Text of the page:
Criminal Tribes Act
The Criminal Tribes Act was one of the many laws passed by the British colonial government that applied to Indians based on their religion and caste identification. The Criminal Tribes Act and its provisions used the term Tribes, which included castes within their scope. This terminology was preferred for various reasons, including Muslim sensitivities that considered castes by definition Hindu, and preferred Tribes as a more generic term that included Muslims. The origins behind the creation of the act concerned Revolt of 1857 where many tribal chiefs as Dhan Singh Gurjar were labelled traitors and considered rebellious.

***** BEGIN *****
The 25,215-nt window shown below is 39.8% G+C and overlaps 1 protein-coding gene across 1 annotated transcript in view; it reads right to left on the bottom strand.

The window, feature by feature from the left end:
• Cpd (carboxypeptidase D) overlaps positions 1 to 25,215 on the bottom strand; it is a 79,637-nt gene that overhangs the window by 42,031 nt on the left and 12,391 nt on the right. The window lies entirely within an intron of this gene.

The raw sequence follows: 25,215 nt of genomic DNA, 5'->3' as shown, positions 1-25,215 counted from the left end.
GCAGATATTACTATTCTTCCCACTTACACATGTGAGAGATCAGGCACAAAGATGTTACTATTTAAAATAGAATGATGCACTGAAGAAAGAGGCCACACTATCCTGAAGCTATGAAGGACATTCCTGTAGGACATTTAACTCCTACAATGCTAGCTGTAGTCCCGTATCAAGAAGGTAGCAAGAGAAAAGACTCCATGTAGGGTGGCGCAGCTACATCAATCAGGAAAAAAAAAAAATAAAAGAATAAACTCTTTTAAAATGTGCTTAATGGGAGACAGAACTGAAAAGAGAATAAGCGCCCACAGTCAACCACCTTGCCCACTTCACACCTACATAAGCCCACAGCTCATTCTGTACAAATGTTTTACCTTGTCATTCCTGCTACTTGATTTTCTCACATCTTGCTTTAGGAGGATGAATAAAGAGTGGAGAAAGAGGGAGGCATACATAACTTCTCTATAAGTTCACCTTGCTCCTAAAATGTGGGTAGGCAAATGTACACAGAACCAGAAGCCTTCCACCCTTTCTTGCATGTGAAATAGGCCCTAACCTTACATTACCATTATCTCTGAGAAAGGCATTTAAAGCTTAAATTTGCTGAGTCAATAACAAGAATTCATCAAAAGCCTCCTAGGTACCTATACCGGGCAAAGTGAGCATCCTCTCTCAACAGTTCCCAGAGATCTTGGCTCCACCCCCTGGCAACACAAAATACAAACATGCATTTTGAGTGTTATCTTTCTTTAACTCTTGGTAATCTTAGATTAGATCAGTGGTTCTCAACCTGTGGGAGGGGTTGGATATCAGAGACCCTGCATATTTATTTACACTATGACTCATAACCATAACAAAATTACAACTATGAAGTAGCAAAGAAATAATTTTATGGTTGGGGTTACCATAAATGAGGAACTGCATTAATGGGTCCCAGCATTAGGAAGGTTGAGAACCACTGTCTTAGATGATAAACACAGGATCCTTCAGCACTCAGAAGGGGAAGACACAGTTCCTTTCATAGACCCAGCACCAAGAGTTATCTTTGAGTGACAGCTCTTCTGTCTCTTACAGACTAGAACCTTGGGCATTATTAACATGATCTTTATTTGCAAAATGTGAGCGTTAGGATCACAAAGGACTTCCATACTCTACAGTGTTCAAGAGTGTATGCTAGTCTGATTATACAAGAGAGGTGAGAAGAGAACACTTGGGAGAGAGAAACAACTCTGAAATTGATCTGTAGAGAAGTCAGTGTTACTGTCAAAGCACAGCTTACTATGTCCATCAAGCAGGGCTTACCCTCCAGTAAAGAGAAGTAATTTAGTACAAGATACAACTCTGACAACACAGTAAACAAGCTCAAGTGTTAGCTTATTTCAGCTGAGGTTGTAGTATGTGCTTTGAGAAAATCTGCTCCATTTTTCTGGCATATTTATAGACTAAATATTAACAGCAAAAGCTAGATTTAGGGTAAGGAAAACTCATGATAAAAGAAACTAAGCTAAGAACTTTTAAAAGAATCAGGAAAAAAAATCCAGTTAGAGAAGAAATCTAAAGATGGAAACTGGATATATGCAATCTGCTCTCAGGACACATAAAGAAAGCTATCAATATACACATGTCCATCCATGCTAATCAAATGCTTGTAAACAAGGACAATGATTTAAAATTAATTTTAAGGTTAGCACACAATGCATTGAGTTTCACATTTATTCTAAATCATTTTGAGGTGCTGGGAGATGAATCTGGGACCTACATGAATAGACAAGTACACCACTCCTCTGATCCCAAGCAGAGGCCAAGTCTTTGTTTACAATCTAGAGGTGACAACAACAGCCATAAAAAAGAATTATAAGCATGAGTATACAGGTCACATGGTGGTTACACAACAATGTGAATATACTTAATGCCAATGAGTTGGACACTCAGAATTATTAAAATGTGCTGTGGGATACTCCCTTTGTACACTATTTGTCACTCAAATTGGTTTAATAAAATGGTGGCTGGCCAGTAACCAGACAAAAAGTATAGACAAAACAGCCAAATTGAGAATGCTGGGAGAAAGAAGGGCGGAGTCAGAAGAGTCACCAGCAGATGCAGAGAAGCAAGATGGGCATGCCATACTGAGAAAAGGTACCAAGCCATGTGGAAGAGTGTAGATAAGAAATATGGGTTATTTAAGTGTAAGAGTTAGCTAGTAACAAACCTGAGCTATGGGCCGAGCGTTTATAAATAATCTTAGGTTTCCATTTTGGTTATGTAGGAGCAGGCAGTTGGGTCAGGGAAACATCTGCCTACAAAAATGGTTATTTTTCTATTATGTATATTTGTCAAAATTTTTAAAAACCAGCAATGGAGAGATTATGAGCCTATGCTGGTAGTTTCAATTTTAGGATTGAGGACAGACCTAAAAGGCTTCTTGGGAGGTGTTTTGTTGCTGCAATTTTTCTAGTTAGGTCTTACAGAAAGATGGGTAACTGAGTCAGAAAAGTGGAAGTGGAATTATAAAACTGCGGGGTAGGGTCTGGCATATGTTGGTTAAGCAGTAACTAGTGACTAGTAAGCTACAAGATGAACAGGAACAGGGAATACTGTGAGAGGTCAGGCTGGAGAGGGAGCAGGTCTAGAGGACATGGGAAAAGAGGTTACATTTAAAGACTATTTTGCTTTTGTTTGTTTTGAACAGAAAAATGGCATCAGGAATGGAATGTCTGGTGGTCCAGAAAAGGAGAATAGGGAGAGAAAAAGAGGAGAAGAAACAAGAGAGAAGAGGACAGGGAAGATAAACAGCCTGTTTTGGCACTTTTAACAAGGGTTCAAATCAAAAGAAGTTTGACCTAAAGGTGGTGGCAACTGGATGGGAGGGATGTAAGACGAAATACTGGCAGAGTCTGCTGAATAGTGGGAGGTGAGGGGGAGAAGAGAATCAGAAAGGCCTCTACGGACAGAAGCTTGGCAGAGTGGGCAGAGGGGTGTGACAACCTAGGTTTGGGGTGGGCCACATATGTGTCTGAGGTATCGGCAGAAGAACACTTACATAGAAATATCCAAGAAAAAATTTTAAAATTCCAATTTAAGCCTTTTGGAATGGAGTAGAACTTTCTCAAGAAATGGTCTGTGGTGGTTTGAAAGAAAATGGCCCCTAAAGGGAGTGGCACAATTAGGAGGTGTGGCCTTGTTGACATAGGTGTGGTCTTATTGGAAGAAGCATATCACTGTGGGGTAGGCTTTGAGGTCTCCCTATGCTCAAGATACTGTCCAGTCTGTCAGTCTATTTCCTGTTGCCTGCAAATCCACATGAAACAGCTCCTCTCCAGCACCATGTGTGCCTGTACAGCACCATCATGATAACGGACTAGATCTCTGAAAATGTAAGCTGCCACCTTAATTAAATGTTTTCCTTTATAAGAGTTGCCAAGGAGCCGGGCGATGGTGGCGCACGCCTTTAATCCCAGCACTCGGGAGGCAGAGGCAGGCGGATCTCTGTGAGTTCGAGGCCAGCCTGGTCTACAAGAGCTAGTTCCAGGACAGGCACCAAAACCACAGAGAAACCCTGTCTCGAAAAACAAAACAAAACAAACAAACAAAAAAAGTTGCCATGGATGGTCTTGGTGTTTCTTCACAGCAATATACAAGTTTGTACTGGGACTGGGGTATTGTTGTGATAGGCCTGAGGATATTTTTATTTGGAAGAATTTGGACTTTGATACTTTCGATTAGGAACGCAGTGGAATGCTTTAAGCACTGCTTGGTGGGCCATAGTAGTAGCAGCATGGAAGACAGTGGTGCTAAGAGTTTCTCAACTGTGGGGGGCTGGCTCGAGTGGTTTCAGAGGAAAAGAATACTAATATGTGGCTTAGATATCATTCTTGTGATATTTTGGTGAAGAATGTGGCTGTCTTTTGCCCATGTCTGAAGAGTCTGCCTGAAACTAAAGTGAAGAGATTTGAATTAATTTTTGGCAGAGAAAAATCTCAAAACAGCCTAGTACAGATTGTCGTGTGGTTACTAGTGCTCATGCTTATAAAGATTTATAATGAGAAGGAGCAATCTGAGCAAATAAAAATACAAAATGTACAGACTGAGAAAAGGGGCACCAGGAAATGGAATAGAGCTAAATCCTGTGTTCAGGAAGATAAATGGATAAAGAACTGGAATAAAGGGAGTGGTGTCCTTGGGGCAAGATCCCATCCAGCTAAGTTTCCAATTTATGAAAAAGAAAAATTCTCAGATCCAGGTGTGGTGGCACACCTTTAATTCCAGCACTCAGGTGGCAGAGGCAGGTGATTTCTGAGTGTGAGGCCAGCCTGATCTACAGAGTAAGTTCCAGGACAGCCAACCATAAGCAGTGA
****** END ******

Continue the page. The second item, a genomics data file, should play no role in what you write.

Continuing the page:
The Criminal Tribes Act of 1871, expanded in scope through the 1920s, targeted numerous castes in colonial India. According to Simon Cole, a professor of Criminology, Law & Society, the law declared everyone belonging to certain castes to be born with criminal tendencies. They criminalized entire communities by categorizing them as habitual criminals. Because of this label, restriction on their movements was also imposed.
Adult male members of such groups were forced to report weekly to the local police.